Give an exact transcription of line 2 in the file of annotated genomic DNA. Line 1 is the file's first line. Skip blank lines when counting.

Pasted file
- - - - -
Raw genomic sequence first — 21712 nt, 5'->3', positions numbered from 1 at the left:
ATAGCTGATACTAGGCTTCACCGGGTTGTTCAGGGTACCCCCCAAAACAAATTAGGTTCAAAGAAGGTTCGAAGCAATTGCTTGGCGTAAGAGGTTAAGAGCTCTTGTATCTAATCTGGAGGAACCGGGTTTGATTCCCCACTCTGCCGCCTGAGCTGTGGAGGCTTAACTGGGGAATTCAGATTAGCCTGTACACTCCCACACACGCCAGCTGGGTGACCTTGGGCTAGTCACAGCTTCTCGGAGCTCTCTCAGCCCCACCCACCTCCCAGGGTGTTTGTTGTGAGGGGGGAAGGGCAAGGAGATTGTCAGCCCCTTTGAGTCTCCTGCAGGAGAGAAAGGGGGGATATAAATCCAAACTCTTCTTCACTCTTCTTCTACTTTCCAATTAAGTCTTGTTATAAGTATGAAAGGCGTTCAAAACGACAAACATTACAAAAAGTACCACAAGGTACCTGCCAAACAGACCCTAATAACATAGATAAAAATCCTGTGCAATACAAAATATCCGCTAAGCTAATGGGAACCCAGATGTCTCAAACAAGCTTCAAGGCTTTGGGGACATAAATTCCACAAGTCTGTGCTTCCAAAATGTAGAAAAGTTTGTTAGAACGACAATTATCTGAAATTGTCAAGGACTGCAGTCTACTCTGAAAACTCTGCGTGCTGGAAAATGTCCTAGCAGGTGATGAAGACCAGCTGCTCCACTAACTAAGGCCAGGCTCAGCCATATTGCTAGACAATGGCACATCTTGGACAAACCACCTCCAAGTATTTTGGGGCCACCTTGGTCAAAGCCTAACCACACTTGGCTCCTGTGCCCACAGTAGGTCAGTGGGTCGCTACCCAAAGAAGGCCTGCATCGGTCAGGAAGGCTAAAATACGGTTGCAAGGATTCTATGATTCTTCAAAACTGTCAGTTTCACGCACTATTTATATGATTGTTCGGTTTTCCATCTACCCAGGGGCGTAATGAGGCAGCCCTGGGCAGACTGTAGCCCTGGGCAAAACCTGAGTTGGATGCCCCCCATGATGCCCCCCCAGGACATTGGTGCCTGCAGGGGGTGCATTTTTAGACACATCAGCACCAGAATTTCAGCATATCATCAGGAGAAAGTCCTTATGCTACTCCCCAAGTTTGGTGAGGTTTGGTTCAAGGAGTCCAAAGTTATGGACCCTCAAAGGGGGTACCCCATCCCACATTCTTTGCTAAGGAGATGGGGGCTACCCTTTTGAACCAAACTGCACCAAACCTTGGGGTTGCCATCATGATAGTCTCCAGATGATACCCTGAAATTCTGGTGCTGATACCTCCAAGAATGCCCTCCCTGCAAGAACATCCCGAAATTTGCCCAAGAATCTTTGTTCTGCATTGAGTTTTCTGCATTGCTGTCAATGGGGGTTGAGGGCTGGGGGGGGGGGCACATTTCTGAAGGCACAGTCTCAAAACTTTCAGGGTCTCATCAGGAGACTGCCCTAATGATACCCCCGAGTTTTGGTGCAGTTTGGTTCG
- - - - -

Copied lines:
ATAGCTGATACTAGGCTTCACCGGGTTGTTCAGGGTACCCCCCAAAACAAATTAGGTTCAAAGAAGGTTCGAAGCAATTGCTTGGCGTAAGAGGTTAAGAGCTCTTGTATCTAATCTGGAGGAACCGGGTTTGATTCCCCACTCTGCCGCCTGAGCTGTGGAGGCTTAACTGGGGAATTCAGATTAGCCTGTACACTCCCACACACGCCAGCTGGGTGACCTTGGGCTAGTCACAGCTTCTCGGAGCTCTCTCAGCCCCACCCACCTCCCAGGGTGTTTGTTGTGAGGGGGGAAGGGCAAGGAGATTGTCAGCCCCTTTGAGTCTCCTGCAGGAGAGAAAGGGGGGATATAAATCCAAACTCTTCTTCACTCTTCTTCTACTTTCCAATTAAGTCTTGTTATAAGTATGAAAGGCGTTCAAAACGACAAACATTACAAAAAGTACCACAAGGTACCTGCCAAACAGACCCTAATAACATAGATAAAAATCCTGTGCAATACAAAATATCCGCTAAGCTAATGGGAACCCAGATGTCTCAAACAAGCTTCAAGGCTTTGGGGACATAAATTCCACAAGTCTGTGCTTCCAAAATGTAGAAAAGTTTGTTAGAACGACAATTATCTGAAATTGTCAAGGACTGCAGTCTACTCTGAAAACTCTGCGTGCTGGAAAATGTCCTAGCAGGTGATGAAGACCAGCTGCTCCACTAACTAAGGCCAGGCTCAGCCATATTGCTAGACAATGGCACATCTTGGACAAACCACCTCCAAGTATTTTGGGGCCACCTTGGTCAAAGCCTAACCACACTTGGCTCCTGTGCCCACAGTAGGTCAGTGGGTCGCTACCCAAAGAAGGCCTGCATCGGTCAGGAAGGCTAAAATACGGTTGCAAGGATTCTATGATTCTTCAAAACTGTCAGTTTCACGCACTATTTATATGATTGTTCGGTTTTCCATCTACCCAGGGGCGTAATGAGGCAGCCCTGGGCAGACTGTAGCCCTGGGCAAAACCTGAGTTGGATGCCCCCCATGATGCCCCCCCAGGACATTGGTGCCTGCAGGGGGTGCATTTTTAGACACATCAGCACCAGAATTTCAGCATATCATCAGGAGAAAGTCCTTATGCTACTCCCCAAGTTTGGTGAGGTTTGGTTCAAGGAGTCCAAAGTTATGGACCCTCAAAGGGGGTACCCCATCCCACATTCTTTGCTAAGGAGATGGGGGCTACCCTTTTGAACCAAACTGCACCAAACCTTGGGGTTGCCATCATGATAGTCTCCAGATGATACCCTGAAATTCTGGTGCTGATACCTCCAAGAATGCCCTCCCTGCAAGAACATCCCGAAATTTGCCCAAGAATCTTTGTTCTGCATTGAGTTTTCTGCATTGCTGTCAATGGGGGTTGAGGGCTGGGGGGGGGGGCACATTTCTGAAGGCACAGTCTCAAAACTTTCAGGGTCTCATCAGGAGACTGCCCTAATGATACCCCCGAGTTTTGGTGCAGTTTGGTTCG